TECH SENSE: What are Dynamic Ads?
What does it mean to be “dynamic?” To be dynamic means to have the ability to freely change and adapt to surroundings. Now, how would this apply to rich media advertising? Well, if we allow the elements in the creative to be dynamic, then the message can change based on its environment, allowing control of creative delivery. In theory, dynamic advertising could refocus the creative message and design of an ad, keep the ad relevant and eventually increase return on investment (ROI) by reducing waste.
Dynamic ads might sound like a new concept, but they’ve actually been around for quite some time. Surprisingly, their construction has remained relatively unchanged; the typical creative elements are still a logo, background, imagery and copy. The copy can be a combination of informative text, offers, coupons or general brand messaging. All of these elements may be manipulated and changed to suit both the advertiser’s and consumer’s needs based on the placement of the ad and where the consumer is in the purchase funnel. The challenge is knowing when and why to make these changes.
It doesn’t matter whether or not a consumer wishes to receive an ad, they will receive one anyway. So why not make the ad relevant to that consumer? Dynamic creative optimization (DCO), allows an advertiser to reduce waste and deliver a tailored message and creative design to each individual consumer. We are exposed to ads all day, every day and those ads should speak directly to our needs and wants, even if what we want changes on a daily basis.
This is where the optimization piece of DCO comes into play. We may do our research and think we know who and where our target audience is at the beginning of the campaign, but if that same target audience is changing on an individual basis, then the ads we deliver to them should also change to suit their needs. Dynamic ads do this by learning from their surroundings and user interaction. The dynamic ad can intelligently make critical decisions about what to display to a specific individual, and is flexible enough to know when that individual’s intentions change. For example, an ad using Yahoo’s SMART technology receives information on the user’s location, age, gender, and browsing behaviors. We can target this user based on this information, deliver a custom creative, and then cookie that user for retargeting. If that user changes any of their demographic data, the dynamic ad will then retarget and deliver a new ad experience.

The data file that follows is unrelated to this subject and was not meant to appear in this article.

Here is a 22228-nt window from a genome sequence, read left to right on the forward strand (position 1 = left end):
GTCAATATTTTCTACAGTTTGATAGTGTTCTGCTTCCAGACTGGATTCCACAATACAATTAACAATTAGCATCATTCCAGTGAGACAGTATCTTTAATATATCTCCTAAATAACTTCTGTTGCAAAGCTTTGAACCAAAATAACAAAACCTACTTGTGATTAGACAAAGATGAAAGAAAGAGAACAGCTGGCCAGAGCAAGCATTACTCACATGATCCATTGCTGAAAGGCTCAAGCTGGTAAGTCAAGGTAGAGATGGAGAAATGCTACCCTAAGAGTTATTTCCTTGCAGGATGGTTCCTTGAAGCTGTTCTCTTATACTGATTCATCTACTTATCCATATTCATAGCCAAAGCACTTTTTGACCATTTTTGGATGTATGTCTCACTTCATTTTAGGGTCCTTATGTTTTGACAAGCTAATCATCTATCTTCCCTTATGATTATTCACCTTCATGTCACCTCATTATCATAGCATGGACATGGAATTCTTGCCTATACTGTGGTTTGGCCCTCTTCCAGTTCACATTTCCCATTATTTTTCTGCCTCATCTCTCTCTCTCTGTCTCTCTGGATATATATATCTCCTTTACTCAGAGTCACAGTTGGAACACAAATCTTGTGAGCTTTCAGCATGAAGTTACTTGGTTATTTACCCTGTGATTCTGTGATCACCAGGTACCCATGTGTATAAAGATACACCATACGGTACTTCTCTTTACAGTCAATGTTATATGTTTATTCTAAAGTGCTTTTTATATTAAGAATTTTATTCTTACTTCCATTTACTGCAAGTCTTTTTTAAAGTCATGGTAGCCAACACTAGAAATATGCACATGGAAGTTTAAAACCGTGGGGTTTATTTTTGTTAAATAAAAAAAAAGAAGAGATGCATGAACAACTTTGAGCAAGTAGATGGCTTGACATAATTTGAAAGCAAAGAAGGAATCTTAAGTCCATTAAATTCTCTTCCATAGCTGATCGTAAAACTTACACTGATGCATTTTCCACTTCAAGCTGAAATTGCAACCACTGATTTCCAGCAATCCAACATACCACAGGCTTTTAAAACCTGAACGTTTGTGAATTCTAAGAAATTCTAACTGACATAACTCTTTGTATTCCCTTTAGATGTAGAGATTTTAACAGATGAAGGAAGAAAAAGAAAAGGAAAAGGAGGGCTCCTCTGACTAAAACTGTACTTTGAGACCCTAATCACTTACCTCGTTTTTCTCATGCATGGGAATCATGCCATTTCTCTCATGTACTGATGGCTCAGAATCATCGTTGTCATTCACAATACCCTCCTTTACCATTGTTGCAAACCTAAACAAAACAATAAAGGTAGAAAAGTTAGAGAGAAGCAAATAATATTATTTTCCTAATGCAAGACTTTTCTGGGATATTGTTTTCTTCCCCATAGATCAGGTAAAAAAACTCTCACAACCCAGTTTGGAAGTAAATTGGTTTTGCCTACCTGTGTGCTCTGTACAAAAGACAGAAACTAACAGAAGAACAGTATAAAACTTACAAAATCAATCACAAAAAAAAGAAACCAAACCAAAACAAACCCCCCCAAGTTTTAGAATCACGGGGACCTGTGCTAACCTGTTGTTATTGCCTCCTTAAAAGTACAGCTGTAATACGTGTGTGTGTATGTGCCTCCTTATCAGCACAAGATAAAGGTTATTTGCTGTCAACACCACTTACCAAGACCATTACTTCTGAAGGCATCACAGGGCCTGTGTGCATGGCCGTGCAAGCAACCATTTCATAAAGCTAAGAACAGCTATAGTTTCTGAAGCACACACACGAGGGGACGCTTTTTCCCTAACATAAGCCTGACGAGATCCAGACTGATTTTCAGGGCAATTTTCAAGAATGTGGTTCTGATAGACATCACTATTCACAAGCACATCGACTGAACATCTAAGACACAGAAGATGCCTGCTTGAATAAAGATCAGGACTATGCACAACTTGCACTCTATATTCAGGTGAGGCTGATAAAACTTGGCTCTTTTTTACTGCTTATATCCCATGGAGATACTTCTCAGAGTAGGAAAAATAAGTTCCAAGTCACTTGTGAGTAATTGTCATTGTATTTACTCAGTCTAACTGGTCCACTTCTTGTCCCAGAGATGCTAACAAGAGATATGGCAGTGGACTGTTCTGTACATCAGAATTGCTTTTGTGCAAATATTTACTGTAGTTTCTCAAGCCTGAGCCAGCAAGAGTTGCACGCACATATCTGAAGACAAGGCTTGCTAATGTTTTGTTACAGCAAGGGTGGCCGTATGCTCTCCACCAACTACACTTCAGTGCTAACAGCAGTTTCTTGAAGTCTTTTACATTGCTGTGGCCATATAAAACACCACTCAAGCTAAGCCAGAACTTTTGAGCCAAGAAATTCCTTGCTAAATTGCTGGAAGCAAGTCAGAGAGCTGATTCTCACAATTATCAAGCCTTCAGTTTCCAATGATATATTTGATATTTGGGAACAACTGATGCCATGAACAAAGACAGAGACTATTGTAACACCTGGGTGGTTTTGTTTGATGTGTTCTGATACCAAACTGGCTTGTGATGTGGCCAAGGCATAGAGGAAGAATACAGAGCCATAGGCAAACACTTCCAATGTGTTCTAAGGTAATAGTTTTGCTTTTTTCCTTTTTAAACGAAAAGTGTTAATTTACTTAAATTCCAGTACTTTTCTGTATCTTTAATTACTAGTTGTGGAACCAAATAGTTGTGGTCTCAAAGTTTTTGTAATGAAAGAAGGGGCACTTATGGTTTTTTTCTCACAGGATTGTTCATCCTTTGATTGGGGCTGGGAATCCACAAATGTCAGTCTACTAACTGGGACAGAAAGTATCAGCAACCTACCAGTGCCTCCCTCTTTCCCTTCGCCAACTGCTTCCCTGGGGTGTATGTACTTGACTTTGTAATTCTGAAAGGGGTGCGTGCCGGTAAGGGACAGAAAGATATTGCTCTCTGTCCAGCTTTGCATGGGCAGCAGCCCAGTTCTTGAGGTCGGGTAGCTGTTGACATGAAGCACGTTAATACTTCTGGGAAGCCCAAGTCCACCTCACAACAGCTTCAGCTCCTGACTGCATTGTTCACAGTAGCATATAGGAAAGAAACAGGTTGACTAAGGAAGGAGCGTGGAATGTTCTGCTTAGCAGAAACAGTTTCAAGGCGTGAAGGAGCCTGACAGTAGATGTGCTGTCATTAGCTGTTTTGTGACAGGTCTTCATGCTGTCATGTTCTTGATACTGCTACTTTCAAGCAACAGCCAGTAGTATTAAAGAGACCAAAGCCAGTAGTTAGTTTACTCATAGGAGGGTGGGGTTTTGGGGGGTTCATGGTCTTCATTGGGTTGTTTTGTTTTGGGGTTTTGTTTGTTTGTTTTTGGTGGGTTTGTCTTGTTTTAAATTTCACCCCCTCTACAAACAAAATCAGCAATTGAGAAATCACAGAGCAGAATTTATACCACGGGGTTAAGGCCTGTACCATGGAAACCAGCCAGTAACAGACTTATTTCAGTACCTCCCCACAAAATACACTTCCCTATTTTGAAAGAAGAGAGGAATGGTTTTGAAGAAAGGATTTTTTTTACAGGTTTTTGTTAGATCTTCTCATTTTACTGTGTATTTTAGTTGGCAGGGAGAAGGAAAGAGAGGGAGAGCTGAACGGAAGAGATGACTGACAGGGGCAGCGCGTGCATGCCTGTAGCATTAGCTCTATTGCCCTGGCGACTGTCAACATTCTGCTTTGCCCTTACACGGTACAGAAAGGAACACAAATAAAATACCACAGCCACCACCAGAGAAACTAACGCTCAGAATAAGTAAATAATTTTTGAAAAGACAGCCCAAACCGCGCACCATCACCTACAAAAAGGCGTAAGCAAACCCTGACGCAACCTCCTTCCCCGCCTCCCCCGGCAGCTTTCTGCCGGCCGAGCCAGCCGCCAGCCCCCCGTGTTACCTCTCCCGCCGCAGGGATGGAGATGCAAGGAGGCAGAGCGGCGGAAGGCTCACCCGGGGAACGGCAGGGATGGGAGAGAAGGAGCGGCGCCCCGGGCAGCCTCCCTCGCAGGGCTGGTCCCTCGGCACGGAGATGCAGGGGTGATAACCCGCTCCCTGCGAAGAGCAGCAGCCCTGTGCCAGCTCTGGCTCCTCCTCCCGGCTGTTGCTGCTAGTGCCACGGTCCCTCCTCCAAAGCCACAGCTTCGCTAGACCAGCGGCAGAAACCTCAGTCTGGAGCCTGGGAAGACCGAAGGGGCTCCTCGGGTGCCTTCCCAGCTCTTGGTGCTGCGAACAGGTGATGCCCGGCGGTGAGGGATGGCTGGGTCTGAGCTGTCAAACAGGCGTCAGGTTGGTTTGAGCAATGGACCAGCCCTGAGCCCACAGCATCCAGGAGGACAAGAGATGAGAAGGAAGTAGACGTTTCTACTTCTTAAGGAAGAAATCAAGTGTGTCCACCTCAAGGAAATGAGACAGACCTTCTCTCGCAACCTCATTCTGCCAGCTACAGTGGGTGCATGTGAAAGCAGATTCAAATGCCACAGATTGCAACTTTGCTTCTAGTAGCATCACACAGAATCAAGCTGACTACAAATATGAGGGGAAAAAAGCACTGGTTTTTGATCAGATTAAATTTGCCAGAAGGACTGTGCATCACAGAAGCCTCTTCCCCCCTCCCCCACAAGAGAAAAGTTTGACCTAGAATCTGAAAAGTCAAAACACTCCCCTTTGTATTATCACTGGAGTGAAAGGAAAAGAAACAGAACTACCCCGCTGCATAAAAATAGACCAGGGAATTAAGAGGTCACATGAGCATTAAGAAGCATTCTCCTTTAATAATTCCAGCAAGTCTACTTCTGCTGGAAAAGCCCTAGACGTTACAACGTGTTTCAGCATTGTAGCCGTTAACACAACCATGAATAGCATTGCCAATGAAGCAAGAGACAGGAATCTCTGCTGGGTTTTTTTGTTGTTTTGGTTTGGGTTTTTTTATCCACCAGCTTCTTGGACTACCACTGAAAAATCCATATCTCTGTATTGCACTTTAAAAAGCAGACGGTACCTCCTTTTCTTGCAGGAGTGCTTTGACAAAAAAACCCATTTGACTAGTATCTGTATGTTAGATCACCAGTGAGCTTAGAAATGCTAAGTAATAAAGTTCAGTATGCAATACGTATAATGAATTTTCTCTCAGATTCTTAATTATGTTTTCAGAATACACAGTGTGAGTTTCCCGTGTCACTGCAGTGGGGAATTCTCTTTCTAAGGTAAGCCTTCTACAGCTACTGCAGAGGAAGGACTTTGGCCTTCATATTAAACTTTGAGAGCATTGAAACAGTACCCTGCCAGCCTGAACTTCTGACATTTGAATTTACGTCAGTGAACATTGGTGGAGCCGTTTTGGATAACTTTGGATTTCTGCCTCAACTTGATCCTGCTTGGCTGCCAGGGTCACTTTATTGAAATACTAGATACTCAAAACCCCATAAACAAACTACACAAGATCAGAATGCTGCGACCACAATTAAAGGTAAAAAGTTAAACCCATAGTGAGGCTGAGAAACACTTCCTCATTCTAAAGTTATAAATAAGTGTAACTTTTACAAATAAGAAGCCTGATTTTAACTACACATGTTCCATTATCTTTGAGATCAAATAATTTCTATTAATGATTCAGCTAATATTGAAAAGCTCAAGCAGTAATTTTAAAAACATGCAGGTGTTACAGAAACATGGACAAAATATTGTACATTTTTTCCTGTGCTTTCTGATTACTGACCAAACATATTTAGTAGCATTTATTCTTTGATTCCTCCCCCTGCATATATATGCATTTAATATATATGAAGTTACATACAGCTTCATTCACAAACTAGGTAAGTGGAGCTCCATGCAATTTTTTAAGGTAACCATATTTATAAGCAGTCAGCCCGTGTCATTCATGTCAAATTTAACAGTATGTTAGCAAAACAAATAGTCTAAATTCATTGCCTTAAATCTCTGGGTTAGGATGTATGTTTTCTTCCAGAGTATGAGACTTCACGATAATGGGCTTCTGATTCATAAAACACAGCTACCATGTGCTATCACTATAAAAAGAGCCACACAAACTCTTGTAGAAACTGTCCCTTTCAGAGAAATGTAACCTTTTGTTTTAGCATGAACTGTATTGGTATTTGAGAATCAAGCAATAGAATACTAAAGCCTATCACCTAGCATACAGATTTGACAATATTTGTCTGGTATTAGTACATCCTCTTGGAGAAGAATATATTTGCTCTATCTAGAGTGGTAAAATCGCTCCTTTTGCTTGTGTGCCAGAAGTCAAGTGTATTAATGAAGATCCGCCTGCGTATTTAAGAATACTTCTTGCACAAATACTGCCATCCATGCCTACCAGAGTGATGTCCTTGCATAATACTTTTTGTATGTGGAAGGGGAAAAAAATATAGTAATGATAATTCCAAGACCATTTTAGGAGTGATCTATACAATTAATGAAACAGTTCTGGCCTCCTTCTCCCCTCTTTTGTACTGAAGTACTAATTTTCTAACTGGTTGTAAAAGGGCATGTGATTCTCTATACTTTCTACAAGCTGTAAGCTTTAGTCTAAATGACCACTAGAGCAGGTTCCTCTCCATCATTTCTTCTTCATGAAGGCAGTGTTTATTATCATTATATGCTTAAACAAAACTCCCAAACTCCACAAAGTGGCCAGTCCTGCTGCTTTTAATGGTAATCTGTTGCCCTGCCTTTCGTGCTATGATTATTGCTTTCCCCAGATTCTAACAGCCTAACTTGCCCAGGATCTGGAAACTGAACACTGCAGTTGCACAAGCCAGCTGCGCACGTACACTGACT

Recent advancements in ad viewer profiling have made this granular level of targeting possible. We now know who views an ad, when and where they view it and, often, why they are viewing it. If we take advantage of all of this audience, behavioral, demographic and geographical data, we can create smarter ads. For example, if we are selling men’s outerwear, we might want to target men between the ages of 18 and 35 living in cold climates whose recent browsing history suggests they are shopping for apparel. With first and third party data, we are able to find these users and dynamically deliver a customized rich media ad unit that has a higher likelihood to generate an action from that consumer. Say we have a retailer that wants to sell an array of products. Each product may have a different target consumer. With dynamic creative we have the ability to create unique creative versions that speak directly to each consumer and their specific interests.
Reaching the consumer on an individual basis and knowing how that consumer changes allows the brand to remain relevant. Remaining relevant to the consumer means a greater chance of inciting a conversion or sale. Consumers are exposed to ads all day, every day, so let’s make every ad count by making them as relevant as possible.